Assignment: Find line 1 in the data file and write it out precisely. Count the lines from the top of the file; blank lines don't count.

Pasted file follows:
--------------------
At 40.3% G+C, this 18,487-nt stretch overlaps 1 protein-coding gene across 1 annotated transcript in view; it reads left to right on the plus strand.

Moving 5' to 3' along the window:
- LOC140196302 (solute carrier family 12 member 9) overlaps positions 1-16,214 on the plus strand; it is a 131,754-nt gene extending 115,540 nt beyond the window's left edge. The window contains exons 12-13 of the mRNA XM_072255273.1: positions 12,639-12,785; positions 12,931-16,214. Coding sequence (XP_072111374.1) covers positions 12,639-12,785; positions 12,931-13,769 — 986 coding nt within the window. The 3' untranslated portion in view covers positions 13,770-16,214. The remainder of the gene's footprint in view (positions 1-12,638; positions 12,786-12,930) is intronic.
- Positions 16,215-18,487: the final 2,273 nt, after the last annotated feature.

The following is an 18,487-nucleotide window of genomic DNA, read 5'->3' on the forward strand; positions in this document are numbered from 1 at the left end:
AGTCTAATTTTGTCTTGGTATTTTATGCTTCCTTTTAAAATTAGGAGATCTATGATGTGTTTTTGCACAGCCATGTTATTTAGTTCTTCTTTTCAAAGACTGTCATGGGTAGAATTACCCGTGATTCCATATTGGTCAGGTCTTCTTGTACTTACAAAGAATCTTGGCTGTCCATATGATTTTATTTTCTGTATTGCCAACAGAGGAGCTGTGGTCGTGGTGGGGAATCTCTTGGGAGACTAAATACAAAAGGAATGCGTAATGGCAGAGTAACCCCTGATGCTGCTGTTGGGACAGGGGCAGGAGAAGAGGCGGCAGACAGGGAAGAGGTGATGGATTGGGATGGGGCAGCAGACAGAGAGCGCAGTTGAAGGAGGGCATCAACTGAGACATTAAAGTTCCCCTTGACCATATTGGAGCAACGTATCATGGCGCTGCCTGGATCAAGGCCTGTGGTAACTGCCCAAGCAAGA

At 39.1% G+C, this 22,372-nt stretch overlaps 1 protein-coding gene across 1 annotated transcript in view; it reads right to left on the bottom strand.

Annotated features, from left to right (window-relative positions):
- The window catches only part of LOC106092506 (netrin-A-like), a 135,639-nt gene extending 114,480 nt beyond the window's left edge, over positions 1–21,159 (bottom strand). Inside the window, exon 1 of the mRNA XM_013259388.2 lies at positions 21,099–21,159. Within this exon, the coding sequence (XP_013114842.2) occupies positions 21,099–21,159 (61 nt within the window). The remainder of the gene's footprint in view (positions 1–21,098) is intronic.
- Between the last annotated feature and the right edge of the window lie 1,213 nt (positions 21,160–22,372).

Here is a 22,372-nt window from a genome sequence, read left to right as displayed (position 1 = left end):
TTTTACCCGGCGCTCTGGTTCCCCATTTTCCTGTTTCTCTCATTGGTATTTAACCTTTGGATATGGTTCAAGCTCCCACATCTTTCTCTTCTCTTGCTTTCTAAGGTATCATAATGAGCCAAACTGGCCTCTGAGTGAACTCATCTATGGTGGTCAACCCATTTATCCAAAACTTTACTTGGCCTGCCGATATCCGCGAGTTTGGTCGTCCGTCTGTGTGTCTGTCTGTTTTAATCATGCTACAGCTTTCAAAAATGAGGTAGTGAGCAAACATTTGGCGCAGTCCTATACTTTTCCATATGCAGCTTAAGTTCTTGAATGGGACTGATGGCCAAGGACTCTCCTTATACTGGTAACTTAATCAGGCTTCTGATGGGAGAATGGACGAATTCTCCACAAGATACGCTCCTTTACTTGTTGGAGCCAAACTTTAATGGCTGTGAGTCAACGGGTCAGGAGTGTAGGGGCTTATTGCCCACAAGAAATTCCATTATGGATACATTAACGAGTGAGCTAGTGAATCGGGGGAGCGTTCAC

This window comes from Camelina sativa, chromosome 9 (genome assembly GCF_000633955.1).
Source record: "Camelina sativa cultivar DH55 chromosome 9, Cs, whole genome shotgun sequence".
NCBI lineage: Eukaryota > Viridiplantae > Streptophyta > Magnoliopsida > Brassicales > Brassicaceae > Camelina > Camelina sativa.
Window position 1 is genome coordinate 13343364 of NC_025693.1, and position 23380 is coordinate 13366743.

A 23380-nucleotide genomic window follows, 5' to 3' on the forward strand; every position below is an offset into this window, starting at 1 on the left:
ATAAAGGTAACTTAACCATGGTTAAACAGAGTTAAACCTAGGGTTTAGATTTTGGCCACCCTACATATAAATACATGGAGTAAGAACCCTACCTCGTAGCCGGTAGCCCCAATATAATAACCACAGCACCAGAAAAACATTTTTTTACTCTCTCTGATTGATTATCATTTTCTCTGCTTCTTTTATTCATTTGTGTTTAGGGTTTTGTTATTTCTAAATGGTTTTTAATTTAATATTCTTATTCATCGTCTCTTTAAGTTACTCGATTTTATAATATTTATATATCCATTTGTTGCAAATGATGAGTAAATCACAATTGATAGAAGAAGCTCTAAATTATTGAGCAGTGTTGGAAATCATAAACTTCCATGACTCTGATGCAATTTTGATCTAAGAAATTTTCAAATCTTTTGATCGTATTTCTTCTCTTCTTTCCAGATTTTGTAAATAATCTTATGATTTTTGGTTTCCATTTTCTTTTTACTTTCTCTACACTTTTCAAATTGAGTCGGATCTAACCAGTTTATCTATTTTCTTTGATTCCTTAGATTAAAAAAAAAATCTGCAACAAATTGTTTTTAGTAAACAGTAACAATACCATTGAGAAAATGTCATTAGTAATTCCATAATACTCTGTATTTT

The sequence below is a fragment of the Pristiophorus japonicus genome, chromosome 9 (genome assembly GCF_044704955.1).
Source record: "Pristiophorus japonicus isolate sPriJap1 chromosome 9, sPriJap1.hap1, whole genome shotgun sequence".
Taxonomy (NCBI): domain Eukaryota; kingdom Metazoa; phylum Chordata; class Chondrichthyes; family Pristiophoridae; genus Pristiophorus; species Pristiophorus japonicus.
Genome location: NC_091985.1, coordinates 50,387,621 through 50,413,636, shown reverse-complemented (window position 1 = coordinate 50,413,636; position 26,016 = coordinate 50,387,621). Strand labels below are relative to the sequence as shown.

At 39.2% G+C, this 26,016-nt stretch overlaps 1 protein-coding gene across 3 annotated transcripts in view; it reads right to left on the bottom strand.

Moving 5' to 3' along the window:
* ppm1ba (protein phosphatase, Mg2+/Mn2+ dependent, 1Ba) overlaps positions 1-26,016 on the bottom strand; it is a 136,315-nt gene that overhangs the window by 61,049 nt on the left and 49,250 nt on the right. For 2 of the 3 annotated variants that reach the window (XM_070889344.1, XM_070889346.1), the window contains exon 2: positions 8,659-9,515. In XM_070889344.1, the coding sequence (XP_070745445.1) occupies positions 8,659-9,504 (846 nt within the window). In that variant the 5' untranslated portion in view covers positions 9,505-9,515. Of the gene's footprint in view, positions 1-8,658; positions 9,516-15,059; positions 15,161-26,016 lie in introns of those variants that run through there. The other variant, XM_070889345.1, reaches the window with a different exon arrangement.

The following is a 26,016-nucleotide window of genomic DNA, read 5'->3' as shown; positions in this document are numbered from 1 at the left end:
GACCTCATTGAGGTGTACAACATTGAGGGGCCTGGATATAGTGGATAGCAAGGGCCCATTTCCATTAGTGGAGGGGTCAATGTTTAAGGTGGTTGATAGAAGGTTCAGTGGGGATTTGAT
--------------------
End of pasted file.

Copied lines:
At 40.3% G+C, this 18,487-nt stretch overlaps 1 protein-coding gene across 1 annotated transcript in view; it reads left to right on the plus strand.